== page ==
A breast self-exam is something a woman does at home to look for changes or problems in the breast tissue. Many women feel that doing this is important to their health.
However, experts do not agree about the benefits of breast self-exams in finding breast cancer or saving lives. Talk to your health care provider about whether breast self-exams are right for you.
The best time to do a monthly breast self-exam is about 3 to 5 days after your period starts. Do it at the same time every month. Your breasts are not as tender or lumpy at this time in your monthly cycle.
If you have gone through menopause, do your exam on the same day every month.
Begin by lying on your back. It is easier to examine all breast tissue if you are lying down.
- Place your right hand behind your head. With the middle fingers of your left hand, gently yet firmly press down using small motions to examine the entire right breast.
- Next, sit or stand. Feel your armpit, because breast tissue goes into that area.
- Gently squeeze the nipple, checking for discharge. Repeat the process on the left breast.
- Use one of the patterns shown in the diagram to make sure that you are covering all of the breast tissue.
Next, stand in front of a mirror with your arms by your side.
- Look at your breasts directly and in the mirror. Look for changes in skin texture, such as dimpling, puckering, indentations, or skin that looks like an orange peel.
- Also note the shape and outline of each breast.
- Check to see if the nipple turns inward.
Do the same with your arms raised above your head.
Your goal is to get used to the feel of your breasts. This will help you to find anything new or different. If you do, contact your provider right away.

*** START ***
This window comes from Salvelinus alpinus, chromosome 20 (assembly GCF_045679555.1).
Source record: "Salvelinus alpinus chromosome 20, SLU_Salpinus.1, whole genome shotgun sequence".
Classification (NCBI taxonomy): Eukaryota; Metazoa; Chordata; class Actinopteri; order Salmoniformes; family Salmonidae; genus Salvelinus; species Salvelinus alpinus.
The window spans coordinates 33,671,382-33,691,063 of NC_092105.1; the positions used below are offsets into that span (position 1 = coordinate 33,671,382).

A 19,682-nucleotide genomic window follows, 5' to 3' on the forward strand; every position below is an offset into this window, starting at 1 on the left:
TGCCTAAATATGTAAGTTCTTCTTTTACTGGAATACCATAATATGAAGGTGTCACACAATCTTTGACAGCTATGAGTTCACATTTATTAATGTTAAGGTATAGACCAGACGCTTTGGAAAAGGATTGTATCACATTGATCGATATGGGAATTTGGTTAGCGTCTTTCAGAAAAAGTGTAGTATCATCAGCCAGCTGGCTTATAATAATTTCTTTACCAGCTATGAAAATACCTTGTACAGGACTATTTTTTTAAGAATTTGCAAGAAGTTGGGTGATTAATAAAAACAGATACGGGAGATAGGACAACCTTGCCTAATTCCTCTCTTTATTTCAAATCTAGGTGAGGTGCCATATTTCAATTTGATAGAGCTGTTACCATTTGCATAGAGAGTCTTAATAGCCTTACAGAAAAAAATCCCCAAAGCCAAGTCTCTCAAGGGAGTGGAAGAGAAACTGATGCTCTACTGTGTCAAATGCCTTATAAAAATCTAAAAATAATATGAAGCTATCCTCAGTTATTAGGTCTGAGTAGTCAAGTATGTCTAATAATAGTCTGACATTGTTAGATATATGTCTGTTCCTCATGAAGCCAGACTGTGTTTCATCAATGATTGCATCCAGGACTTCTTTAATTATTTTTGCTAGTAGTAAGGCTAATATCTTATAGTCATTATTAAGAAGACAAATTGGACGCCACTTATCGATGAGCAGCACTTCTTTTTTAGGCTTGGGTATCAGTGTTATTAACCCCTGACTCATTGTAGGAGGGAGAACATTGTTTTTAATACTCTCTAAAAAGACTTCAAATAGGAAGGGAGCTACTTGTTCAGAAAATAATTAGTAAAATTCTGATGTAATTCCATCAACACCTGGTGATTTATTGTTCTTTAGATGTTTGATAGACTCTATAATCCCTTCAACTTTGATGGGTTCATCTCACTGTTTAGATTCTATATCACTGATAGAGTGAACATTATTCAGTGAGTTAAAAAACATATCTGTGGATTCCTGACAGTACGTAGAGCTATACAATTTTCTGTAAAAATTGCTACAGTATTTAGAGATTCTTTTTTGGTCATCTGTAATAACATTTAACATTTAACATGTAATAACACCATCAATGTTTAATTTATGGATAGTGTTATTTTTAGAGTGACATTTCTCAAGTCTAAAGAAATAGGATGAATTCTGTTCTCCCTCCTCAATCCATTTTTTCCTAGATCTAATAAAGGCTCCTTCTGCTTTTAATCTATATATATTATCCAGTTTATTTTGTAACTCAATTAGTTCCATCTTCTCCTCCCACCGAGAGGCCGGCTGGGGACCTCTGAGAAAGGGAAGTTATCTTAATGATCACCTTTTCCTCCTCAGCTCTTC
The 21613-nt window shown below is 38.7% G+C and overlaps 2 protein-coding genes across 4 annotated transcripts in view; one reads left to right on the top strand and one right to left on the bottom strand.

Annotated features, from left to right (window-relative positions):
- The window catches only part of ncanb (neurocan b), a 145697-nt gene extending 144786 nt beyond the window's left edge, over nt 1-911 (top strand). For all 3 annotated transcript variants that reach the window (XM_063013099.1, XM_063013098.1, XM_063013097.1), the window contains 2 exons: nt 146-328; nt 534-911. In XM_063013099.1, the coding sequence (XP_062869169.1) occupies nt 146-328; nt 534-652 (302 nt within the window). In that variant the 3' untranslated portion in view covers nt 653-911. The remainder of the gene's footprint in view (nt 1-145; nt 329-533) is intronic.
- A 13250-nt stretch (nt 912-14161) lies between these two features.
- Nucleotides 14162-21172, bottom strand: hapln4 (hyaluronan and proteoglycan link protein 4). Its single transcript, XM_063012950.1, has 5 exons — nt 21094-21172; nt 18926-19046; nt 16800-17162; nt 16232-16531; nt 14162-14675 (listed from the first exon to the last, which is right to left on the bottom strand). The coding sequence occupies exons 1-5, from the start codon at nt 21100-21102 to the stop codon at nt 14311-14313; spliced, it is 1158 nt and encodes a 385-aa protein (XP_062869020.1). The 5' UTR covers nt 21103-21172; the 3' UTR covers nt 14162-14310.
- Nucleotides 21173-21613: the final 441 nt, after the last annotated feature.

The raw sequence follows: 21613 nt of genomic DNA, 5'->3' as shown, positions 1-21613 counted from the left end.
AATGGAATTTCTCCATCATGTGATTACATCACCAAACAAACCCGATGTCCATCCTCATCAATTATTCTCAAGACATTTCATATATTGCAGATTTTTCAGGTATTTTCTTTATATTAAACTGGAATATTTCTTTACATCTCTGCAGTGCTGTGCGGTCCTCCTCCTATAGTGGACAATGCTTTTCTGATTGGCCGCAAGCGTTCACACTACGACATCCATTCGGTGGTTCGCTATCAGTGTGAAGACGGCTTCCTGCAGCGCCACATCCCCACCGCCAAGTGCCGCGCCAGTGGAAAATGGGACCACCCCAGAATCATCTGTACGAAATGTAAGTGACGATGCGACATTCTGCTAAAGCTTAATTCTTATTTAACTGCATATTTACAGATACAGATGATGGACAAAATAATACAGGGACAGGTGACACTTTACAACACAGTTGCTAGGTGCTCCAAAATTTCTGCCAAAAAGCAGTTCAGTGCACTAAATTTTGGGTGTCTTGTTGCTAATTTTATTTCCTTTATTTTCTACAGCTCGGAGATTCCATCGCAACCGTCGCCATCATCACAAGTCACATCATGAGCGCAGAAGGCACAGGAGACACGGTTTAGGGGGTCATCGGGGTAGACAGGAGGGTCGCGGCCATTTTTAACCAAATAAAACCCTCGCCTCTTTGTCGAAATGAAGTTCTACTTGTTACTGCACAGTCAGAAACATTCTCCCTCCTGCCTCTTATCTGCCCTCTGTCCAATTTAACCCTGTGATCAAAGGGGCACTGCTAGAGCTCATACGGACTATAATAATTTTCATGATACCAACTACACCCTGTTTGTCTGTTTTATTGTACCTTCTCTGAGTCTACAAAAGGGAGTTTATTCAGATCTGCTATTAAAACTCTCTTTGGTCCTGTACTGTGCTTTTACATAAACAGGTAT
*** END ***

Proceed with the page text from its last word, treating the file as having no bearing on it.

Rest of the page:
Self-examination of the breast; BSE; Breast cancer - BSE; Breast cancer screening - self exam, breast self-exam
Mallory MA, Golshan M. Examination techniques: roles of the physician and patient in evaluating breast disease. In: Bland KI, Copeland EM, Klimberg VS, Gradishar WJ, eds. The Breast: Comprehensive Management of Benign and Malignant Diseases. 5th ed. Philadelphia, PA: Elsevier; 2018:chap 25.
Sandadi S, Rock DT, Orr JW, Valea FA. Breast diseases: detection, management, and surveillance of breast disease. In: Gershenson DM, Lentz GM, Valea FA, Lobo RA, eds. Comprehensive Gynecology. 8th ed. Philadelphia, PA: Elsevier; 2022:chap 15.
Swartz MH, Nentin FG. The breast. In: Swartz MH, ed. Textbook of Physical Diagnosis: History and Examination. 8th ed. Philadelphia, PA: Elsevier; 2021:chap 16.
US Preventive Services Task Force website. Breast cancer: screening. US Preventive Services Task Force website. Breast cancer: screening. www.uspreventiveservicestaskforce.org/uspstf/draft-update-summary/breast-cancer-screening-adults. Updated April 24, 2023. Accessed June 12, 2023.
Review Date 3/11/2023
Updated by: Debra G. Wechter, MD, FACS, General Surgery Practice Specializing in Breast Cancer, Virginia Mason Medical Center, Seattle, WA. Also reviewed by David C. Dugdale, MD, Medical Director, Brenda Conaway, Editorial Director, and the A.D.A.M. Editorial team.